For the first time since 1942-44, when it shut down to support Canada’s World War II effort, there will not be a season of Canadian football.
The CFL board of governors has voted to cancel the 2020 season due to financial constraints caused by the pandemic.
“Our league governors decided today it is in the best long-term interests of the CFL to concentrate on the future,” league commissioner Randy Ambrosie said in a statement, Monday morning. “We are absolutely committed to 2021, to the future of our league and the pursuit of our vision of a bigger, stronger, more global CFL.”
The vote by league governors came early Monday, after the federal government turned down the league’s request for an interest-free loan of $30 million late Friday.
The loan was the league’s last-gasp attempt to save a six-game season from the jaws of a COVID-19 shutdown that has wiped out revenue streams since the spring.
“Even with additional support, our owners and community-held teams would have had to endure significant financial losses to play in 2020,” Ambrosie said. “Without it, the losses would be so large that they would really hamper our ability to bounce back strongly next year and beyond. The most important thing is the future of our league.”
Ambrosie says the government steered the league toward borrowing the money needed from a bank, with a federal guarantee backing it. But he says that would have made financial sense, long-term.
“That kind of arrangement would hamper our recovery more than bolster it,” he said. “On two occasions, in June and again at the beginning of August, the government reached out to us with new indications they might step up and help in a more meaningful way. But at the end of the day, the help we needed to play this year never materialized. “This outcome after months of discussions with government officials is disappointing. But we’re focused now on the long-term future and we will continue to work with the federal and provincial governments in that context.”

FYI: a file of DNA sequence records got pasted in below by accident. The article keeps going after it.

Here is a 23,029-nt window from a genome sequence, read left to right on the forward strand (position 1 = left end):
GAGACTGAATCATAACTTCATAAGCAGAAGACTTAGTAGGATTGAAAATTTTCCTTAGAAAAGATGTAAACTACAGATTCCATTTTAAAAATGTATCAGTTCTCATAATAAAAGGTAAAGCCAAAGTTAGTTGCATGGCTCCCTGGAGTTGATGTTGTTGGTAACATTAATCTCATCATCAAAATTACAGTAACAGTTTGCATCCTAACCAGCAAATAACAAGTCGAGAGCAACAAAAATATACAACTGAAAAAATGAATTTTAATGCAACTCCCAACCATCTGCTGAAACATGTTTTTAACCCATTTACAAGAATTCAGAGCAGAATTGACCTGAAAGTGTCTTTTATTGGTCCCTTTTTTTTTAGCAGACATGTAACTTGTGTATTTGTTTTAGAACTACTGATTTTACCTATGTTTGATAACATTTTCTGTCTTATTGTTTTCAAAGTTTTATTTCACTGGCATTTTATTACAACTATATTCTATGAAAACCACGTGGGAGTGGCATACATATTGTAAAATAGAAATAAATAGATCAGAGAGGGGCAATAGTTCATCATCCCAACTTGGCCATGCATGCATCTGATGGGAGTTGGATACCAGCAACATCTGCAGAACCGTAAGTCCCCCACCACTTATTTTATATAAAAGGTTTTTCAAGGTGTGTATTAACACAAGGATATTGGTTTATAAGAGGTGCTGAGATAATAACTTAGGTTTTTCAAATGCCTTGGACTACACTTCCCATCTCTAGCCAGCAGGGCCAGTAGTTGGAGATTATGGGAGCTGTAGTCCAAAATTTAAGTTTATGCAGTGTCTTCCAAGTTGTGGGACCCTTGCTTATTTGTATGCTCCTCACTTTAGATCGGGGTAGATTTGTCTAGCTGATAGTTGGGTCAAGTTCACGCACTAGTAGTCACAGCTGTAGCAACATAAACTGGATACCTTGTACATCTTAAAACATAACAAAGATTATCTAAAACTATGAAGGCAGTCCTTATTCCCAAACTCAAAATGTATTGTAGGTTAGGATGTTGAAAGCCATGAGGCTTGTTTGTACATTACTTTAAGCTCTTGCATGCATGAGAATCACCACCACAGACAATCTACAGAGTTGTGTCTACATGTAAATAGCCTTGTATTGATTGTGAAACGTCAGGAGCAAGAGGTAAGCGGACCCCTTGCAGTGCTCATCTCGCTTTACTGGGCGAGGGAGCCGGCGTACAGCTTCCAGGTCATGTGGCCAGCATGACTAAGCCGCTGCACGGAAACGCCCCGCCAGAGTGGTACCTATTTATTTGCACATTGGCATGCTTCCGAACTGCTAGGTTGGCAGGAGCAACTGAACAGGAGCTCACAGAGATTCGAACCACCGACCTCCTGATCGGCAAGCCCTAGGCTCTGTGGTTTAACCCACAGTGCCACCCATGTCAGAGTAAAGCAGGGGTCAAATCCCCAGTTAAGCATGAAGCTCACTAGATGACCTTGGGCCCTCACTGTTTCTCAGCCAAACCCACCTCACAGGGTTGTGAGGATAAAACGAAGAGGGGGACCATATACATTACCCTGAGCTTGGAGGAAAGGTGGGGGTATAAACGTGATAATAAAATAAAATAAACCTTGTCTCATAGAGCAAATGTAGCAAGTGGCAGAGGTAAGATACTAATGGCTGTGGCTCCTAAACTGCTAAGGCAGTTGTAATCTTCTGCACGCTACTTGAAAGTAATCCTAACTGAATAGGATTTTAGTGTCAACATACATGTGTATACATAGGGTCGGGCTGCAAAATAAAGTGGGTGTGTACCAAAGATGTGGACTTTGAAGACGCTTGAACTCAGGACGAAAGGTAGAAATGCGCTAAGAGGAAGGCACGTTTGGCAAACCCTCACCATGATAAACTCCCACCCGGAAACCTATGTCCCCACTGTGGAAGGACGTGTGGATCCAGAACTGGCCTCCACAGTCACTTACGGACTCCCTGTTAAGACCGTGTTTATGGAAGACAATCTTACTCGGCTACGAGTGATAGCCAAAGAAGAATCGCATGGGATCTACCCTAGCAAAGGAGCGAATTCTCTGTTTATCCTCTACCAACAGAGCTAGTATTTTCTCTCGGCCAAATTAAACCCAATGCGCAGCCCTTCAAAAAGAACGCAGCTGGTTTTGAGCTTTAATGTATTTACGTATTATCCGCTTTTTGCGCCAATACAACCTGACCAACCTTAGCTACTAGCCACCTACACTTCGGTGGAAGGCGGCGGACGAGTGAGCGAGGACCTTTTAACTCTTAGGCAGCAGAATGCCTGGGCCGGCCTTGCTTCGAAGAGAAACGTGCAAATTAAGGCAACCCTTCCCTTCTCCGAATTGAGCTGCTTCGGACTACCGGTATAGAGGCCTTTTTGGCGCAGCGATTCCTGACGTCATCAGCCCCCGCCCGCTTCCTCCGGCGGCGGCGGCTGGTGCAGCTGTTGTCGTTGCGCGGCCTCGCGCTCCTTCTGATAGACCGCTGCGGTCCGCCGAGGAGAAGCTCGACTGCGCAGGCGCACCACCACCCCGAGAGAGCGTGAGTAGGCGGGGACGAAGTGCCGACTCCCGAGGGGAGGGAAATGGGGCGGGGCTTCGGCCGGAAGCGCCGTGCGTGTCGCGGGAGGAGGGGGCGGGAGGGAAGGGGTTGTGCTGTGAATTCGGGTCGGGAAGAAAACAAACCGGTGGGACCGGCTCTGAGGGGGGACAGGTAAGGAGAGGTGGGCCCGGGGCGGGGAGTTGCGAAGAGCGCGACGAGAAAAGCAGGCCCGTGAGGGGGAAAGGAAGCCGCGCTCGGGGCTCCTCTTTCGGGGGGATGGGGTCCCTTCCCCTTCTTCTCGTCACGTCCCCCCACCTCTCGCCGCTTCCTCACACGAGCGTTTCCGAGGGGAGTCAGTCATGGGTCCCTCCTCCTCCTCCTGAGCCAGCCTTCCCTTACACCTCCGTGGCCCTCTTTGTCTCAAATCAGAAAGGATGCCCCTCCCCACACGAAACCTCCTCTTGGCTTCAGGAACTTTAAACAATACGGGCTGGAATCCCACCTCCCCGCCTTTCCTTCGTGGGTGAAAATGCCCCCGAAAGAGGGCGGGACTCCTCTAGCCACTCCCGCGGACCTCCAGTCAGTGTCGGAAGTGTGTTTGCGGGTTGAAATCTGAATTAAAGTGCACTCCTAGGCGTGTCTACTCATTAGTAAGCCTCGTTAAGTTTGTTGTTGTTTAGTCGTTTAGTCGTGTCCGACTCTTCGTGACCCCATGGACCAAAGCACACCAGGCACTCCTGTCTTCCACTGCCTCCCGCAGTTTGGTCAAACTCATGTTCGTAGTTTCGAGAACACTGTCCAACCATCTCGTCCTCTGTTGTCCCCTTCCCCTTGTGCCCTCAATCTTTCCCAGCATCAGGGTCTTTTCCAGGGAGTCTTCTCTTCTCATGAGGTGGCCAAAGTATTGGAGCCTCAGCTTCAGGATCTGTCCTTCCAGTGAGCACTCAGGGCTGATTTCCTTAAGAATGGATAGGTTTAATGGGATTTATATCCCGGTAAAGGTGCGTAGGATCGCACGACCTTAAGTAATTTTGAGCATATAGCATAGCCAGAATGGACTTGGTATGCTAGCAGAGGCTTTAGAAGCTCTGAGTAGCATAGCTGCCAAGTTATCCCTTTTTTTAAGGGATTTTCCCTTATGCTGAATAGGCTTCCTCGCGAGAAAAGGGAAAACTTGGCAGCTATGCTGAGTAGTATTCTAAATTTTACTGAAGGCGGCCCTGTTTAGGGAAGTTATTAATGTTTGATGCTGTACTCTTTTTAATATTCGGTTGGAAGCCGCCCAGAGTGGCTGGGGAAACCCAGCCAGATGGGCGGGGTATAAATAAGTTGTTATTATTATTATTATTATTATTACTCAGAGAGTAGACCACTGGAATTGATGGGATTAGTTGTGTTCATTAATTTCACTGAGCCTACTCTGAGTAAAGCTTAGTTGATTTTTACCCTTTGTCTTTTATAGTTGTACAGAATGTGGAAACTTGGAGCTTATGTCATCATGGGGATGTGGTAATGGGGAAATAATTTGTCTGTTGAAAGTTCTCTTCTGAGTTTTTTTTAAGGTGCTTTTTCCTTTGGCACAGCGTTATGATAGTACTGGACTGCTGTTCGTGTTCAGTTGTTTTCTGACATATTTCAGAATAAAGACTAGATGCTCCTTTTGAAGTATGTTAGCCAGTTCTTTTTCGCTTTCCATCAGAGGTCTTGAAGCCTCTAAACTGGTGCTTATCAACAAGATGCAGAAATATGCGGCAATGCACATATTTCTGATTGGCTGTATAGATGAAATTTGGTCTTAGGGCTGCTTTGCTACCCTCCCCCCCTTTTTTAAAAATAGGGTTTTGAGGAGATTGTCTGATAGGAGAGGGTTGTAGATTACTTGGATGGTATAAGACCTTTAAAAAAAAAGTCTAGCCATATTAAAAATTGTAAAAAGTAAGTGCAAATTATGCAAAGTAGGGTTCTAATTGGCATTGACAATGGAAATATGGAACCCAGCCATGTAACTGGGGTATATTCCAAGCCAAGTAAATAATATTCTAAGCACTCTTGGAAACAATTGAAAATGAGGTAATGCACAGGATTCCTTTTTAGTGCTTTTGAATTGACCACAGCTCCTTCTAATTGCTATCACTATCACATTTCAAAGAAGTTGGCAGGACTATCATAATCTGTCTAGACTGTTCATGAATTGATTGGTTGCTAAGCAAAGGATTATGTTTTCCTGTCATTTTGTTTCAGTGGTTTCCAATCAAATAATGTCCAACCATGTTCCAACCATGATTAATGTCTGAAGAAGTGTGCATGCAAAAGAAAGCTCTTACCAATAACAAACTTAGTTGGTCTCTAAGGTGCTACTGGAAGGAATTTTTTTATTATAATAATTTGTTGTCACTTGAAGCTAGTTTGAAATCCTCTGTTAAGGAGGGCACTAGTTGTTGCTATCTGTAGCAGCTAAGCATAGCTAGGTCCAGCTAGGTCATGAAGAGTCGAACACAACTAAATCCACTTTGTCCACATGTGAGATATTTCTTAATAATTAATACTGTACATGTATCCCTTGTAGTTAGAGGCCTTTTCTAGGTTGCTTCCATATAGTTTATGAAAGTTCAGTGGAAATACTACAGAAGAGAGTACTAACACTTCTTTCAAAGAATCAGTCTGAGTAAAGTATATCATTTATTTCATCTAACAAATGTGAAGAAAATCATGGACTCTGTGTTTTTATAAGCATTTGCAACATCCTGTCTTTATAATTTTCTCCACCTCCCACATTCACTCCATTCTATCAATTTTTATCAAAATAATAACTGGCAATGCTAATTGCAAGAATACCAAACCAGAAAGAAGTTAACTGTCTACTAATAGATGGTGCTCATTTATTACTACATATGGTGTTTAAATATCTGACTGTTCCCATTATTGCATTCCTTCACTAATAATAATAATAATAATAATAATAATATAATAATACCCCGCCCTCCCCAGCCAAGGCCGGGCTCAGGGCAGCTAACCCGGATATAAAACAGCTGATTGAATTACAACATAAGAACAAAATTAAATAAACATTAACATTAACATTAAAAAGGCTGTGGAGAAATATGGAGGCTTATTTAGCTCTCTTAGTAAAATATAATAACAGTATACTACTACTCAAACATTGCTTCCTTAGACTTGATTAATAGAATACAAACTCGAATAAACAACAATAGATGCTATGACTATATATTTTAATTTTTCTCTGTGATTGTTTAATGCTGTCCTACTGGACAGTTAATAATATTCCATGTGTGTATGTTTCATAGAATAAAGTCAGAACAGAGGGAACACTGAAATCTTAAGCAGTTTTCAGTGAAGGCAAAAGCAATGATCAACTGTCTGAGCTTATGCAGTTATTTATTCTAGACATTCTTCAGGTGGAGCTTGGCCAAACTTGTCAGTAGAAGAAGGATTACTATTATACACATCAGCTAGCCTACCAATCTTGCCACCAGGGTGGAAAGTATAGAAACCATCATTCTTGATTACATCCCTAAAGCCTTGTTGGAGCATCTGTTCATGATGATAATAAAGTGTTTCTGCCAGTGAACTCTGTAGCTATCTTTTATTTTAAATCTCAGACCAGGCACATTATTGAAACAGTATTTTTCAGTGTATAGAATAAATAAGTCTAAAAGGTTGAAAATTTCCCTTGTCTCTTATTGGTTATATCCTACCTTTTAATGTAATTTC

The long-term fallout from the season’s cancellation won’t be known for some time, but the damage will be significant.
Short-term, players who’ve been without a paycheque since June will have to look for other means to support themselves and their families. Some are sure to be pushed into retirement from football.
What happens to team staff, including coaches, remains to be seen. Blue Bomber president Wade Miller will take questions later today.
The future of Ambrosie will no doubt also be up for discussion.
As the face of the league’s governors, Ambrosie first approached the federal government with a request for a bailout as high as $150 million, but was rebuked for not having the players union behind him and not having a complete business plan.
Amid fierce criticism, Ambrosie got the players on board and reduced his request repeatedly, as the league’s hopes for a season eventually shrunk to six games plus an expanded playoff for the Grey Cup.
The compressed season was to take place solely in Winnipeg, with the players in a bubble concept that had been approved by Manitoba health officials and seen favourably by federal health officials.
The federal loan was the last piece of a shaky puzzle, and it fell through this weekend.
While some form of Canadian football hasn’t missed a regular-season since 1944, the Grey Cup has been handed out every year since and including 1920.
The Bombers are the defending champions.
View original article here Source